However, thanks to a recent change in the law, you can help them get the coverage they need. Under the Affordable Care Act, young adults up to age 26 can remain on a parent's health insurance plan. The provision applies regardless of a young adult's residence, marital status or income.

5. Let your adult child stay on your auto insurance policy

Auto insurance is a major expense for young adults, and as long as your child is still living at home, he or she probably can remain on your policy.

Insurance rates for young drivers normally are high because of their greater risk for having auto accidents. It's usually cheaper to keep a teen on the family policy rather than putting him on his own policy.

Shop around to determine which alternative is less expensive.

Marty Draper, head of personal lines for Farmers Insurance, reminds you to consider your own liability before adding a child's name to an auto insurance policy. Depending on the laws in your state as well as how the policy is set up, everyone named on the policy potentially could be liable for damages if your child causes an accident and is sued.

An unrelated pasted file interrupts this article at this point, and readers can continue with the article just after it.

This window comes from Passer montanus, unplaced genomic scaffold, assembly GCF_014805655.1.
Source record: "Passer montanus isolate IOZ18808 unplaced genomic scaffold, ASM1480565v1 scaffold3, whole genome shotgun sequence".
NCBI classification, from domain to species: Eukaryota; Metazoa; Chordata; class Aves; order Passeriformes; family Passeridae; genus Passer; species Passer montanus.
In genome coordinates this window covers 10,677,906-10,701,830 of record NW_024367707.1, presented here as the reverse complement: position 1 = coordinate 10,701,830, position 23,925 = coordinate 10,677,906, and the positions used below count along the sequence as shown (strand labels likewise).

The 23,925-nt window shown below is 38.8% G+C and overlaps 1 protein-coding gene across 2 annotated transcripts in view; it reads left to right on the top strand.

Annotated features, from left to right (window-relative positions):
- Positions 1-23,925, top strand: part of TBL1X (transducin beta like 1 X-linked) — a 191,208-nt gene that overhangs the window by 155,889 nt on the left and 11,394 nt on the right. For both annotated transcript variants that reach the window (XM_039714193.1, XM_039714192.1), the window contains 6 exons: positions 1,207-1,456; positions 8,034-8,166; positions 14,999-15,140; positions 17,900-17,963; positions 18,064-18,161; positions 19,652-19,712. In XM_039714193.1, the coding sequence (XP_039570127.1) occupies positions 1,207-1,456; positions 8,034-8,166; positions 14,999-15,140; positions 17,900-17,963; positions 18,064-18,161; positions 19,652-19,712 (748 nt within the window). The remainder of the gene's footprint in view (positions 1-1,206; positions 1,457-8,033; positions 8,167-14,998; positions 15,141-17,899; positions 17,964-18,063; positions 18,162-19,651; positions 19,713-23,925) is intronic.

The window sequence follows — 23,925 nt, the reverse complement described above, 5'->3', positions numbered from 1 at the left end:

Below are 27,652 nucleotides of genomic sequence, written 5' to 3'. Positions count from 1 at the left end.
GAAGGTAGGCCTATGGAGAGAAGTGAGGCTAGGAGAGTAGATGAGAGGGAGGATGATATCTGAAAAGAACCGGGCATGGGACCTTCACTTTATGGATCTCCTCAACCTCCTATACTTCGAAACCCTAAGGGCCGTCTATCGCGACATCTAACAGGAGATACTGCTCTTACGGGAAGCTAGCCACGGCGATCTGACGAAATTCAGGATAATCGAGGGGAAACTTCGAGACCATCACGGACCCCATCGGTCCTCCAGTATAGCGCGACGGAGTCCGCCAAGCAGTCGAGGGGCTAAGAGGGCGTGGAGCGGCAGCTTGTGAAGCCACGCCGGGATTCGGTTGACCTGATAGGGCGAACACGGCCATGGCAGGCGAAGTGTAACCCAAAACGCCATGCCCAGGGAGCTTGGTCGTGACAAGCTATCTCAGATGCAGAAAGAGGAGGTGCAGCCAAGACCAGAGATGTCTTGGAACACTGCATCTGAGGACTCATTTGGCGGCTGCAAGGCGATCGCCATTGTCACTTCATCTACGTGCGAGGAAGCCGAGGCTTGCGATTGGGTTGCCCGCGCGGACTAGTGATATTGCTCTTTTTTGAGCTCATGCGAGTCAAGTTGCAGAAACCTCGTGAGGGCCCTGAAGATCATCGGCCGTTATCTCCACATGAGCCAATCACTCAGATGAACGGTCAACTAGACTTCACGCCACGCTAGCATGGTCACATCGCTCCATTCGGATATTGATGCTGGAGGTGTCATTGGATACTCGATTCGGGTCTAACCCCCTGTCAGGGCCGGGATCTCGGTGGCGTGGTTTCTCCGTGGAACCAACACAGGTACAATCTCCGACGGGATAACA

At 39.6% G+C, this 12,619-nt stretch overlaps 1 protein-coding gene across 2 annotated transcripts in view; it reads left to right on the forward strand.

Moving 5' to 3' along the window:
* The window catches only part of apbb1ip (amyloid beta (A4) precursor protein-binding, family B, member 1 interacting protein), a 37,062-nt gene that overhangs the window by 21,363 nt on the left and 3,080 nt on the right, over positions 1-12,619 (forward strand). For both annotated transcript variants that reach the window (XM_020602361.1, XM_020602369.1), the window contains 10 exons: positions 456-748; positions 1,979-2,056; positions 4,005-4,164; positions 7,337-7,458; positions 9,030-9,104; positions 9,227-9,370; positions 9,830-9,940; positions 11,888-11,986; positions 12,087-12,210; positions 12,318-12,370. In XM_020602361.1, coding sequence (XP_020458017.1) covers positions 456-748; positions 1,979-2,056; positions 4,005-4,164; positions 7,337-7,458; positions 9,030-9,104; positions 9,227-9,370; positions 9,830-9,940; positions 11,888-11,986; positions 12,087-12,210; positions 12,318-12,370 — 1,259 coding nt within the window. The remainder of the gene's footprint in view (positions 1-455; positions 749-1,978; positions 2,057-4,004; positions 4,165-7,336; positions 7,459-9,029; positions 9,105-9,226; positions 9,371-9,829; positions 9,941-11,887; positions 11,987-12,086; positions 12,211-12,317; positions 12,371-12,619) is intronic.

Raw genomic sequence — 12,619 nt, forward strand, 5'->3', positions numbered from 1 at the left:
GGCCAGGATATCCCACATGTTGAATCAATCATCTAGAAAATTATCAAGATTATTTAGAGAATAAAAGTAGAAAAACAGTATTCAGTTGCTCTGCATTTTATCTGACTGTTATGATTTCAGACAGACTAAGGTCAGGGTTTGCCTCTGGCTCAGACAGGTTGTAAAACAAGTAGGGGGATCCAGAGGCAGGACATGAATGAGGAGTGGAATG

"Parents and the adult child need to work closely with their agent to understand the specifics of their jurisdiction and how their policy works," says Draper. For example, parents might be on the hook for damages if their child has lower limits on the policy than they do.

"The key for consumers is if you are going to add a kid to your policy, even an adult child, you need to make sure you have the proper [liability] limits," says Edie Mermelstein, a Southern California attorney who handles insurance and consumer issues.

6. Purchase long-term care insurance

Feldman says if you purchase long-term care (LTC) insurance for yourself, it will provide peace of mind for your children. It also may save them money.